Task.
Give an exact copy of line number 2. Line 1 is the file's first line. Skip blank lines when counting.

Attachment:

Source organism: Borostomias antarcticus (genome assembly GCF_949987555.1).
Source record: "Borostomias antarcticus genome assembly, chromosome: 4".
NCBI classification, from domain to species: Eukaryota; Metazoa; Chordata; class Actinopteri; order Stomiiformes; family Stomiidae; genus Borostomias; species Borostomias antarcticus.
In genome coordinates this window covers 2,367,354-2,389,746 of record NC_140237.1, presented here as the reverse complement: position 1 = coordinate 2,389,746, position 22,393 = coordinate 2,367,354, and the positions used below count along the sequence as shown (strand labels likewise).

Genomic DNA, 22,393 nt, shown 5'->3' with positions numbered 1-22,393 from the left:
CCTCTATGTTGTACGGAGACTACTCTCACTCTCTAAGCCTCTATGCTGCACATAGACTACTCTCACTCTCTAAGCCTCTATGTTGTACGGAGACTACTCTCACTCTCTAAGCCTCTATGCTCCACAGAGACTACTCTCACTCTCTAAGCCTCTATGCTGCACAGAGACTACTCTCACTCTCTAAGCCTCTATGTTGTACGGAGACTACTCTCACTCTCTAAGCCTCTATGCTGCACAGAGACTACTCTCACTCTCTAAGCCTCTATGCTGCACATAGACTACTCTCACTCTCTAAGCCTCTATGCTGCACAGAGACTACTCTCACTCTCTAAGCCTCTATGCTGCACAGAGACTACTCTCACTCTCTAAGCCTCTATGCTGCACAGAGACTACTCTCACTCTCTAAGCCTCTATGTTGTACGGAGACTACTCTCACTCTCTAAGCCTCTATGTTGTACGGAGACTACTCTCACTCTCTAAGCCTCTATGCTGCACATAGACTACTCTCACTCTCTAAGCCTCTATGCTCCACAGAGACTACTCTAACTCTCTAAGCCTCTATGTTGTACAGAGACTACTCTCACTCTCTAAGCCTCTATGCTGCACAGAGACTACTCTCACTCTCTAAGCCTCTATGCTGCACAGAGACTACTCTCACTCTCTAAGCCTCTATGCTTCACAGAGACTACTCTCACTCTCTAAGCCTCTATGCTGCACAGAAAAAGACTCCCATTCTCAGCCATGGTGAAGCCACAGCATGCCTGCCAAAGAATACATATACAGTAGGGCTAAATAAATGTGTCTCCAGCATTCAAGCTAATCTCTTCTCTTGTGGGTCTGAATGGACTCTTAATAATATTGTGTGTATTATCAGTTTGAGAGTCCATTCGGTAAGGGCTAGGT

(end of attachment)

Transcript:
Source record: "Borostomias antarcticus genome assembly, chromosome: 4".